Thursday, 26 March 2009

Book Review: Flat Earth News (Nick Davies)

Having done a lot of work over the past six months or so analysing sales in the newspaper market, I picked up Flat Earth News on the strength of a few Amazon reviews.

It's a fascinating read. Nick Davies is an award winning Guardian journalist who writes clearly and readably on the theme that 'finally, I was forced to admit that I work in a corrupted profession.'

'Flat Earth News' is Davies' term for stories that are widespread and receive such substantial news coverage that their central theme becomes established fact, despite being fundamentally untrue. Think Iraqi WMDs or the Millennium Bug being set to wreak havoc.

Davies explains the background to these - and other - examples, tracing where the stories came from and why they can spread like wildfire through the UK and global media without ever being seriously questioned.

Despite the sensationalist description that you can see on the book cover, conspiracy theories about global news agendas, run by powerful individuals, are quickly rejected in favour of a much more interesting argument about what happens when you try to create large volumes of content at high speed and low cost.

Like many books in the 'Popular Factual' category, this one falls slightly flat towards the middle (think Malcolm Gladwell) as the quantity of information required to flesh out Davies' central theme is probably a little less than that required for an acceptably large book. Although understandably using unnamed sources at times, having instilled a healthy distrust of the written word, Davies' arguments do suffer somewhat at this point.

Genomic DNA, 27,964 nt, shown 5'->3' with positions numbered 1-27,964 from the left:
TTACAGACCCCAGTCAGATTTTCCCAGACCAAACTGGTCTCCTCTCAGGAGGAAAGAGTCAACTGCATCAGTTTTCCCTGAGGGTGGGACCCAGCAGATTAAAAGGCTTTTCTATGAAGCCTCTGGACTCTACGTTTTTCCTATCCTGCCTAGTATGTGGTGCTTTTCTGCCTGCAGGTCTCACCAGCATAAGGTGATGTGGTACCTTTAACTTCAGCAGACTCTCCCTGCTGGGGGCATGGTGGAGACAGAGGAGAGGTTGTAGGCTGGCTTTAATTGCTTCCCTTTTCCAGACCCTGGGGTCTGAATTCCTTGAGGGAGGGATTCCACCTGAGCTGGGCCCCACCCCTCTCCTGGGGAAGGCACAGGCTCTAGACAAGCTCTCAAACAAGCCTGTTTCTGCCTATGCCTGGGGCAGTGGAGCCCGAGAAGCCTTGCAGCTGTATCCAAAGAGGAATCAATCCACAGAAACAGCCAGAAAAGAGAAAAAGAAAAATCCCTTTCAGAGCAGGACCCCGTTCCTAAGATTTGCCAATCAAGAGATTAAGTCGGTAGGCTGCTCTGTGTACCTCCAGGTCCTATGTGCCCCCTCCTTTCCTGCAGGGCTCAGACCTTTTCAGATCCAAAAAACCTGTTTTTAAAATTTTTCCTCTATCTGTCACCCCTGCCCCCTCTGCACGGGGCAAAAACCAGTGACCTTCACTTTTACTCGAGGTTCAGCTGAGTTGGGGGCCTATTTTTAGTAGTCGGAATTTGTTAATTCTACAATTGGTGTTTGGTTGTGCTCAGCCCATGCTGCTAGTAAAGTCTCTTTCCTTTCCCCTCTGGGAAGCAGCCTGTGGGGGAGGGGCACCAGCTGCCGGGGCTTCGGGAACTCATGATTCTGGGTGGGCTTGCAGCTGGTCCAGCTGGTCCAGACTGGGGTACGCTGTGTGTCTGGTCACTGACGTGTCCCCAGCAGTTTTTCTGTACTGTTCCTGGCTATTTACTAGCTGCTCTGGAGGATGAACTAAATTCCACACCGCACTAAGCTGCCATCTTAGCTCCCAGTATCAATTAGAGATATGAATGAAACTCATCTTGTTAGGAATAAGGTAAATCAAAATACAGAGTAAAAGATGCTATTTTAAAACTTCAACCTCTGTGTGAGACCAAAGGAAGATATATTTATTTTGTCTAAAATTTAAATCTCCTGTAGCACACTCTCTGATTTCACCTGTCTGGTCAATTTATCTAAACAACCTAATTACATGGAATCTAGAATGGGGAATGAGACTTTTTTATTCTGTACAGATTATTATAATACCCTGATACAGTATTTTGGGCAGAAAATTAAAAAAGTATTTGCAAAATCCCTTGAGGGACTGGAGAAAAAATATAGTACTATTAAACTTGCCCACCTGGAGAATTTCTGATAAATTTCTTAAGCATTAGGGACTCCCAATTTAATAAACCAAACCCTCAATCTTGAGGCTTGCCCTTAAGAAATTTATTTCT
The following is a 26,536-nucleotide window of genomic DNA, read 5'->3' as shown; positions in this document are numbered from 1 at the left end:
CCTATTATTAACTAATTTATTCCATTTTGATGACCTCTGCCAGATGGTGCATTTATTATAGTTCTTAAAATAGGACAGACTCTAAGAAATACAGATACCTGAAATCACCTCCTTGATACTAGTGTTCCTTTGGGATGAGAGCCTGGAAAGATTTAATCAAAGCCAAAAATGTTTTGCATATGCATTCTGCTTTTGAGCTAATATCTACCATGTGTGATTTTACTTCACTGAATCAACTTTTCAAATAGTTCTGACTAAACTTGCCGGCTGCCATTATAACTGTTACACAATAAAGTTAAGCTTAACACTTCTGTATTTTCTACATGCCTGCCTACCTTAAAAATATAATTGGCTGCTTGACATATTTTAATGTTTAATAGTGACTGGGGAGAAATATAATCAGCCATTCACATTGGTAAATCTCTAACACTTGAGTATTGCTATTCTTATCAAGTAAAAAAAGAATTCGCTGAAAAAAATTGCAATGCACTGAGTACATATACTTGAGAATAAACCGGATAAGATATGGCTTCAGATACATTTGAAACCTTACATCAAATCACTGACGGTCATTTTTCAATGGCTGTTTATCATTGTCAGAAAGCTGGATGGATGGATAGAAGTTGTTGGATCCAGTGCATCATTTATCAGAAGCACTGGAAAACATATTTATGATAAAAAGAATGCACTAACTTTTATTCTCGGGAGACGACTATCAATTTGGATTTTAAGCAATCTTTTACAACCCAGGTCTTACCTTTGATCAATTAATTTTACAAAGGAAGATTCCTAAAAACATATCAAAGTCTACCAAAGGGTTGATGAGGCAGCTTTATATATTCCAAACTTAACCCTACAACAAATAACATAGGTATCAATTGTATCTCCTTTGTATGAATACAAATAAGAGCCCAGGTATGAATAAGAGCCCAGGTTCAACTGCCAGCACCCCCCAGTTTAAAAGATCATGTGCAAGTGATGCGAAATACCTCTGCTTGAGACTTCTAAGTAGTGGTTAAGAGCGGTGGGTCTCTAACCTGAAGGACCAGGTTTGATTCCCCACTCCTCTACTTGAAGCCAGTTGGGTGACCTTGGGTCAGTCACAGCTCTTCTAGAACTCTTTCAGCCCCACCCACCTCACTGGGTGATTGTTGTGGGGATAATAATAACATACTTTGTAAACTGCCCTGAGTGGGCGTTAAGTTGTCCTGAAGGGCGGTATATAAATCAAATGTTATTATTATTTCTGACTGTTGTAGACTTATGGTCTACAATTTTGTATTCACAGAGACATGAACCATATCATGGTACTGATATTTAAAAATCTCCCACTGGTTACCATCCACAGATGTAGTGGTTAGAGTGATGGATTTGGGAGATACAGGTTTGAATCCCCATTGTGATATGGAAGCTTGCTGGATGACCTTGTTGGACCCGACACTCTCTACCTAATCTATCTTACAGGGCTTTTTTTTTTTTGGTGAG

The book finishes with a bang, using real examples from named newspapers and illustrating some truly shocking examples of journalistic practice. Davies' isn't relentlessly negative - pointing to some stunning examples of investigative journalism - but overall paints a clear picture of a product declining in quality and perhaps hints at some of the reasons for falling newspaper circulations.

Even (or especially) if you feel that you are already aware of recycled PR pieces and factually incorrect information in the UK media, try the book. Its original research certainly surprised me with the scale of these issues.

All in all, a fabulous read that will change the way in which you perceive reported news; printed, televised and web-based.

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